The Editor encourages the Authors of submitted papers who are not English native speakers, to use a language service checking the language correctness not only with respect to grammar, but also in the way of presentation of research results accepted by renowned publishers, e.g. presented on the website of the European Association of Science Editors. The Editor encourages the Authors of submitted papers who are not English native speakers, to use a language service checking the language correctness not only with respect to grammar, but also in the way of presentation of research results accepted by renowned publishers, e.g. presented on the website of the European Association of Science Editors.
Figures Figures (illustrations, photographs) and tables, provided in the camera-ready form suitable for reproduction (which may include reduction), should be additionally submitted (one per page), larger than the final size. While preparing figures we encourage to start with defining expected size and minimum font size that fit to all graphics in the manuscript – using the same style in all of your graphics visually improves the article. Final figure formats must be in one of the following: (vectors) .eps, .pdf, .ai or .cdr, and (bitmaps) .bmp, .gif, .tif or .jpg. As far as plots, block diagrams, schematics etc. are concerned, we suggest to use one of vector formats to improve quality and scalability. Figures in vector formats must be saved using RGB colours and with fully white background (0% K). Hidden layers are unacceptable. Minimum line thickness printed in a single colour is 0.25 pt (0.09 mm), and 1 pt (0.36 mm) when using more colours. Typically we suggest 0.2-0.5 mm but in particular cases the range 0.1–1.0 mm will be accepted. Lines in plots should be distinguished not only by using different colours but also using different line types and markers, if needed.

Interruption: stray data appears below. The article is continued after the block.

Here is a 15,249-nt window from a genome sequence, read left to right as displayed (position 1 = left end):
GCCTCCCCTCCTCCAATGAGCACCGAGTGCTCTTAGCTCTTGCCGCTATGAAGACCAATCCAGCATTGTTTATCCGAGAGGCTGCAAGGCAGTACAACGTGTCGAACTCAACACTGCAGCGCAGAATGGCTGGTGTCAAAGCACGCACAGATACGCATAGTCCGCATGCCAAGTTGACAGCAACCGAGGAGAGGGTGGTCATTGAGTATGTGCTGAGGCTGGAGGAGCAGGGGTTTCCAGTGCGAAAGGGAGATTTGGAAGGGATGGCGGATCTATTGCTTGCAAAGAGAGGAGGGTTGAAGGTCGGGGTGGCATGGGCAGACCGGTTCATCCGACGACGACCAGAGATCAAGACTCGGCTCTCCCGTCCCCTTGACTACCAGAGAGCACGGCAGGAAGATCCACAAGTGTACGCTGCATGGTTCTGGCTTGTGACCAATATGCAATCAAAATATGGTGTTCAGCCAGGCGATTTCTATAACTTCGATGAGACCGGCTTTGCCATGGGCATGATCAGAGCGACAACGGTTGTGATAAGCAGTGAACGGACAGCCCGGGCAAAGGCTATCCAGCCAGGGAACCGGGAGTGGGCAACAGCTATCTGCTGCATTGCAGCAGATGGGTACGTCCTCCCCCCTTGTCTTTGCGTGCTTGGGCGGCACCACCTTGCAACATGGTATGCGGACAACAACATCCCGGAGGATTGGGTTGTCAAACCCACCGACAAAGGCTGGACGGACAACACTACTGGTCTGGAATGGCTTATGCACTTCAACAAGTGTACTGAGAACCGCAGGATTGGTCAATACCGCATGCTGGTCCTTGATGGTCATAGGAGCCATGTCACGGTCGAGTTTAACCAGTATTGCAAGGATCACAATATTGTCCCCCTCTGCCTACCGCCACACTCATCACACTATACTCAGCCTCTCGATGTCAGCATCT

Equation All equations must be numbered consecutively throughout the text. Each equation should be preceded and followed by a 6-point spacing. Punctuate equations when they are part of a sentence. Equation numbers should be enclosed in parentheses. Equations should be prepared with the use of MathType or Microsoft Equation editors. The type size in the equation is the same as for the text. To make your equations more compact, you may use the appropriate mathematical symbols or expressions. The symbols used in an equation have to be defined before that equation or immediately after it. Use italics for variables (e.g. i, x, n), physical quantity symbol (e.g. voltage U, temperature T), letter pointers and general function symbols. Do not use italics for constants, indexes, minimum, maximum and trigonometric functions, mathematical operators, differentials, etc. To refer to the equation use “(1)”, not “Eq. (1)” or “equation (1)”, except at the beginning of a sentence where “Equation (1)” should be used. We recommend to use International System of Units SI i.e. metre-kilogram-second system of units. As a decimal separator dot should be used in the entire manuscript (text, figures, tables).
References The paper has to be clearly positioned in the context of relevant literature in the field of measurements and instrumentation. Note that lack of references from the main field of Metrology and Measurement Systems interest may suggest that the content of manuscript does not exactly correspond to the scope of metrological journals. It may reduce possibility that a proposed paper will be read by audience society. In such a case our Editorial Board may suggest to send the manuscript to a more appropriate journal. Also note that the use of possibly up-to-date references may indicate importance of your work. Table below gives examples of some relevant and renewable journals related to widely understood metrology.
References should be inserted in the text in square brackets, i.e. ; their list, numbered in citation order, should appear at the end of the manuscript. The format of the references should follow the APA 7th edition formatting style, i.e.: for an journal paper – surname(s) and initial(s) of author(s), year in brackets, title of the paper, full journal name, volume, issue (in brackets) and page numbers. Put all author names unless there are more than 20. Otherwise, after the first 19 authors’ names, use an ellipsis in place of the remaining author names. Then, end with the final author’s name (do not place an ampersand before it).